I think gender is important here. The ‘fat suit’ – the ‘fat guy’ – only works in reference to the other male bodies on screen, and most particularly, the female body on-screen and on-stage. Dax in the ‘fat suit’ only works when compared to Sarah’s presentation of highly conventional female ‘beauty’. While she is also in connotative ‘blackface’ (at that same distance Dax is – through reference to the film and in her costuming), she is also in ‘whiteface’, wearing an athletic, healthy, conventionally ‘female’ body. The joke requires the conventionally attractive white/black heterosexual woman as foil for the ‘laugh at the fat guy’ joke. Part of the joke is the implication that ‘the fat guy’ has to be a seriously badarse dancer to secure such an attractive partner, because she’d otherwise have no interest in him.

I suspect that this is where the real conflict lies. One of the most persistent taboos in lindy hop today is disrespecting dancers from the 30s or 40s. It makes us uncomfortable to negotiate the disrespect of ‘laughing at the fat guy’ when this ‘fat guy’ (Dax in costume) is meant to be one of the Whitey’s Lindy Hoppers. Not only is Dax appropriating a black performance (of awesome dancing) from a film produced in decidedly unjust social context, he is also capitalising on the joke. He is not going to be the butt of this joke – we know he is wearing ‘the fat suit’ – so he is ‘safe’. He’s ‘not actually fat’. He doesn’t need to physically experience what it is to be ‘fat’ in modern American culture. He takes no risks. But at the same time he can also claim credit for the dancing ability he demonstrates – it’s good dancing, he is a good dancer. This is also where their performance fails, really, to realise the goals of the original performance. The original dance scene was impressive because he was a ‘fat guy’ who danced well despite/with his body. We never forget that Dax is ‘wearing the fat suit’. He has nothing to ‘overcome’, here.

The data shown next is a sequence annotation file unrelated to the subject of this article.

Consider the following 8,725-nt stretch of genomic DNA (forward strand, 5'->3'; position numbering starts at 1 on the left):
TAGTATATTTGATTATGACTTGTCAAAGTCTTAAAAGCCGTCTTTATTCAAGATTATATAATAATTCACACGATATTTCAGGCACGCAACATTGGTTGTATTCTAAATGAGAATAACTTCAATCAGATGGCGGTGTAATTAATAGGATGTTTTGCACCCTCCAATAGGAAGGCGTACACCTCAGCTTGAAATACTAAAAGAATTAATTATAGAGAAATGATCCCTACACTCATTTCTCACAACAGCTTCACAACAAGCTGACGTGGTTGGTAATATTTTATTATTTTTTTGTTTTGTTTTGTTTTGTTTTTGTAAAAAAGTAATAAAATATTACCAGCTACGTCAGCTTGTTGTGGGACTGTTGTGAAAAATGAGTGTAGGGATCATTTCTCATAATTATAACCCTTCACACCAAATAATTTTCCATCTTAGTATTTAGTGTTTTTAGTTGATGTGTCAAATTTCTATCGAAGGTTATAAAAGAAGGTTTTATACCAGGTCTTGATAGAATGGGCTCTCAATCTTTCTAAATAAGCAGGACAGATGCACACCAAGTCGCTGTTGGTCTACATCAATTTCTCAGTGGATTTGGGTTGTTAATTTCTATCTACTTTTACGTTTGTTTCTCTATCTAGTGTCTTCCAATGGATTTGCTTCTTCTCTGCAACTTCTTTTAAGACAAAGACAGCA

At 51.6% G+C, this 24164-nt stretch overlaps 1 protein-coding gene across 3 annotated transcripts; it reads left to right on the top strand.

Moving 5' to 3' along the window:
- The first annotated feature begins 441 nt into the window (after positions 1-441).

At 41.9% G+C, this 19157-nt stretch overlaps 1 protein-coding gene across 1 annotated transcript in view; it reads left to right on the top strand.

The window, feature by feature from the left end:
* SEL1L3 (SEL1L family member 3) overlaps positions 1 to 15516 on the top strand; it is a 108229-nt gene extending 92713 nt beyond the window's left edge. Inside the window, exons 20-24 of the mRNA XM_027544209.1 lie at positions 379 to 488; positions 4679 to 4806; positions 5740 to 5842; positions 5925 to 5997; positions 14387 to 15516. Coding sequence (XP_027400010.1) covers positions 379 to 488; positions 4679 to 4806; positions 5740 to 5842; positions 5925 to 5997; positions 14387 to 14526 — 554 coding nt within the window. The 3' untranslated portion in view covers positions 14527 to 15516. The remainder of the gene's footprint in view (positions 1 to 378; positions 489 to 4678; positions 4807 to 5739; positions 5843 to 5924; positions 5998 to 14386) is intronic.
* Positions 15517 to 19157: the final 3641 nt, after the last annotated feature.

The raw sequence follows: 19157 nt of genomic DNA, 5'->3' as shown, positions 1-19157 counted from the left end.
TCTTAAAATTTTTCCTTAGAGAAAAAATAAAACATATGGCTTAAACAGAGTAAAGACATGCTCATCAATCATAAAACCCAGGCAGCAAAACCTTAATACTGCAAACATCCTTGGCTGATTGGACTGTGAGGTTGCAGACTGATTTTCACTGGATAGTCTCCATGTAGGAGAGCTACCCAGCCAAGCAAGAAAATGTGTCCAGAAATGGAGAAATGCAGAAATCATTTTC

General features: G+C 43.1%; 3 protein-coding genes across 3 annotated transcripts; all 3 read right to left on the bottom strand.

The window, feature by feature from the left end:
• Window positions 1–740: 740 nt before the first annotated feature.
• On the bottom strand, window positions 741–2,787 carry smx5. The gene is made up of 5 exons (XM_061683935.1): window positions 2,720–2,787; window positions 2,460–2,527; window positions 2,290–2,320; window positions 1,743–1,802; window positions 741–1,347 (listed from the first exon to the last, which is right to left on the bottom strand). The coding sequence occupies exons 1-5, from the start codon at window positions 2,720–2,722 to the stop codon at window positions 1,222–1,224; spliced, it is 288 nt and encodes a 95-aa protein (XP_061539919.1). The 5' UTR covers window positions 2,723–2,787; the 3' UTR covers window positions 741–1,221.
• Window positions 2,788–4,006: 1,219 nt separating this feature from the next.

[I would to talk about a Yehoodi talk show interview (16 March 2011) where Dax talks about dancing with an injury on So You Think You Can Dance, and how this is different to ‘dancing fat’, but I don’t really have space or time or brainz to do it. Except to say that there’s something interesting to be written about dance, injuries, perceptions of injuries, pain and masculinity.]